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As debate rages over abortion, Juli Sharpe, executive officer of Genesis Pregnancy Support, speaks about her experience of helping women facing an unplanned pregnancy.

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Juli Sharpe is proud to call herself a “staunch feminist” but unlike many feminists, she believes abortion is the worst position you could ever put a woman in.

“I think abortion is the worst possible option to present to a woman – for the guilt factor, for letting the guy get off the hook, it’s invasive to her body physically, not to mention her heart and her mind,” says Juli.

Wearing her hat as a committee member of SA Abortion Action for Women, Juli has been delivering her pro-life message to parliamentarians in a bid to thwart the abortion law reform bill proposed by Greens MLC Tammy Franks. Debate on the bill has been put on hold for at least six months after Attorney General Vickie Chapman requested the SA Law Reform Institute to examine changes to the current laws.

With 19 years’ experience counselling and overseeing healing retreats for women suffering from post-abortion grief, Juli doesn’t buy Franks’ claim there are no mental health effects of having an abortion.

“Well I’d like to know who I’ve been counselling then?” she asks, adding published international research shows 20-30 per cent of women who abort experience mental health problems.

Nor does she believe that abortion is a pro-choice issue. She cites as an example a young couple who came to see her to discuss the “dilemma” of the woman’s unplanned pregnancy.

Initially impressed that the young man had come in to discuss the issue, insisting it was his girlfriend’s choice about whether to keep the baby, her opinion changed after he declared ‘but I don’t want to be a dad’. Juli explained to the couple this wasn’t really giving his partner ‘choice’ because of course she wouldn’t want to be a single mum.

When she asked them how long they thought their relationship might last, they admitted they hadn’t even talked about that. “So he might not have even hung around and she would have made a decision based on him not wanting to be a dad. He’s got this huge power without any commitment to her,” Juli said.

Having seen women from all sorts of circumstances, including migrants, refugees and women fleeing domestic violence, Juli says there is a lack of support for women who might want to go through with the pregnancy. The only two pregnancy support centres, Genesis and Birthline, get no government funding and yet receive referrals from dozens of government agencies.

“And when’s the last time you heard about adoption being promoted as an option,” she added.

“The system of adopting today is a far cry from babies being whisked out of mother’s arms…”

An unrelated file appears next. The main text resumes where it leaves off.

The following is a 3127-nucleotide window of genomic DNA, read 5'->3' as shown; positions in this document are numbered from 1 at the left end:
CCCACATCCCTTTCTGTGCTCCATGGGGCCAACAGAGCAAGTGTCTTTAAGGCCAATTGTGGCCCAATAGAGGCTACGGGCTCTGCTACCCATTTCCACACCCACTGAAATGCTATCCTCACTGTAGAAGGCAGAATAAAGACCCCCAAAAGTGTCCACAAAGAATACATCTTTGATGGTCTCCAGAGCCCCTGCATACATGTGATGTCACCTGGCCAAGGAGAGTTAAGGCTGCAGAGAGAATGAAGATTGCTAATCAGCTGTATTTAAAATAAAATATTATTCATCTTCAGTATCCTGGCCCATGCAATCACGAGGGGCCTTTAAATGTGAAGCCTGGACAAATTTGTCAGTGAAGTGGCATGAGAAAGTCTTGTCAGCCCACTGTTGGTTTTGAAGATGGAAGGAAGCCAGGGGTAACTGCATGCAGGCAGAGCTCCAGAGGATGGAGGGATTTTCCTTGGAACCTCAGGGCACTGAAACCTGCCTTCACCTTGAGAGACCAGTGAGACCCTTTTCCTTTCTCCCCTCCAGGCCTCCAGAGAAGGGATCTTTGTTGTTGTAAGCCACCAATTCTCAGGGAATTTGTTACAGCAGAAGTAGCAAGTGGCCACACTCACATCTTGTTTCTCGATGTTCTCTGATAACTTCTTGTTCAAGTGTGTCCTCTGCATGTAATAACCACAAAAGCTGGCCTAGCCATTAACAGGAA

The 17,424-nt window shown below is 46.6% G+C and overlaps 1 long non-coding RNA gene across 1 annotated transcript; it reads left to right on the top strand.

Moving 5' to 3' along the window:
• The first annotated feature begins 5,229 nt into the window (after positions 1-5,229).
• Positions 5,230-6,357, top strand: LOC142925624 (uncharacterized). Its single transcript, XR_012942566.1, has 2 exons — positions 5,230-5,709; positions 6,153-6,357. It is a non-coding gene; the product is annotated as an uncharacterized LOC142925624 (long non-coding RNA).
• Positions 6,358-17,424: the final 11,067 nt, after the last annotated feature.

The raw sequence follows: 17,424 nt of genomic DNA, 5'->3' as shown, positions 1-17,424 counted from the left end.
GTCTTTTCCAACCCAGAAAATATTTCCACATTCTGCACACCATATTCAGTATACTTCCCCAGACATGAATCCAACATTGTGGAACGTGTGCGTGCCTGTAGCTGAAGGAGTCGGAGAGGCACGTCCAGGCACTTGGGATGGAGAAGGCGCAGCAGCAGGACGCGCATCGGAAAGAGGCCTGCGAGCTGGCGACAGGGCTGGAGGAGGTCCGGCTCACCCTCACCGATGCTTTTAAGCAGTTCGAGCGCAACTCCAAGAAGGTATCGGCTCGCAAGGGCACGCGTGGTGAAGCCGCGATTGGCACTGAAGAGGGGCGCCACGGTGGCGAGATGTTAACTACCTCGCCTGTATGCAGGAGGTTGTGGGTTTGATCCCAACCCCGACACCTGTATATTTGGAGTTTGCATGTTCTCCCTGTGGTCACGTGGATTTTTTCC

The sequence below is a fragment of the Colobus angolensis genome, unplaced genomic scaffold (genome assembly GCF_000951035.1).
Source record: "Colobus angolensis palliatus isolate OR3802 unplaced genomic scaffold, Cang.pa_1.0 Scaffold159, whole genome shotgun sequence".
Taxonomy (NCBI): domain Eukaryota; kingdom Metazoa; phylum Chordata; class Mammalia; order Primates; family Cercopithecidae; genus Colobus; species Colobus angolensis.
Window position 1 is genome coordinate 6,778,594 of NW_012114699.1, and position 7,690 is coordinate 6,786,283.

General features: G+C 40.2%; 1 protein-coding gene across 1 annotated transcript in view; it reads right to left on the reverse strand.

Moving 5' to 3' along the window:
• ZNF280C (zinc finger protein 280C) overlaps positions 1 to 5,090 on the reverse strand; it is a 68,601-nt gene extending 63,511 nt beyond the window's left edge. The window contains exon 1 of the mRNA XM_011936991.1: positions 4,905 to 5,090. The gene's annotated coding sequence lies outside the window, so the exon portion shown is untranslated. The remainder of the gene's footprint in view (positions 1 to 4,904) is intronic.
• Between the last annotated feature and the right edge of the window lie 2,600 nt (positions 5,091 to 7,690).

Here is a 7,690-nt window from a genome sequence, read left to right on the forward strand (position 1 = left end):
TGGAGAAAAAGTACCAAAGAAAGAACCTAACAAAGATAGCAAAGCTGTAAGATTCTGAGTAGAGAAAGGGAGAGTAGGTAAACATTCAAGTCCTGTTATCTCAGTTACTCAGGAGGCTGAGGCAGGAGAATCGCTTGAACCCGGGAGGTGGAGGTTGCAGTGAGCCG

Juli would like to see pro-life advocates being proactive and putting forward a ‘viability for life’ bill in State Parliament. She says there is a compelling case for outlawing the killing of a baby if it is likely to be born alive, and survive.

“That’s the case from 24 weeks gestation and yet even under SA’s current law a woman can decide to abort up to 28 weeks,” she said.

“You can’t have doctors one end of the hospital celebrating that they’ve saved the life of a premature baby and at the other end expect a woman who is aborting her baby to go home and rationalise that she has done nothing wrong.

“As I told one politician, we’ve got to the point where you are valuable if you are wanted and if you are not wanted you have no value whatsoever, no-one wants to say that’s how we value human life but it is.”

She referred to one male politician who had lost an 18 month old grandson and was in tears when she introduced him to a brave woman who told him about dealing with 40 years of repressed grief after her abortion. “He got it,” she says.

“It’s horrific the way abortion is treated (in the Franks bill) as just a word, with nobody looking into the details. I found when I was talking about it to MPs, when you mention a word like dismemberment, they sit up straight away, because they have not even thought about how they do the abortion.”

With the mental health of the mother being given as the reason for 96 per cent of first trimester abortions, Juli says the reality is that these pregnancies are “inconvenient”.

Juli, who has three adult children and four grandchildren, says her eldest daughter had an unplanned pregnancy with a man she’d only known for about four weeks. With Juli’s support, she went ahead and gave birth to a daughter, now 11, and ended up marrying the father and having three more children.

“It’s all about support,” she says.

For more information on the campaign to stop the Greens’ abortion bill, visit www.saabortionactionforwomen.com

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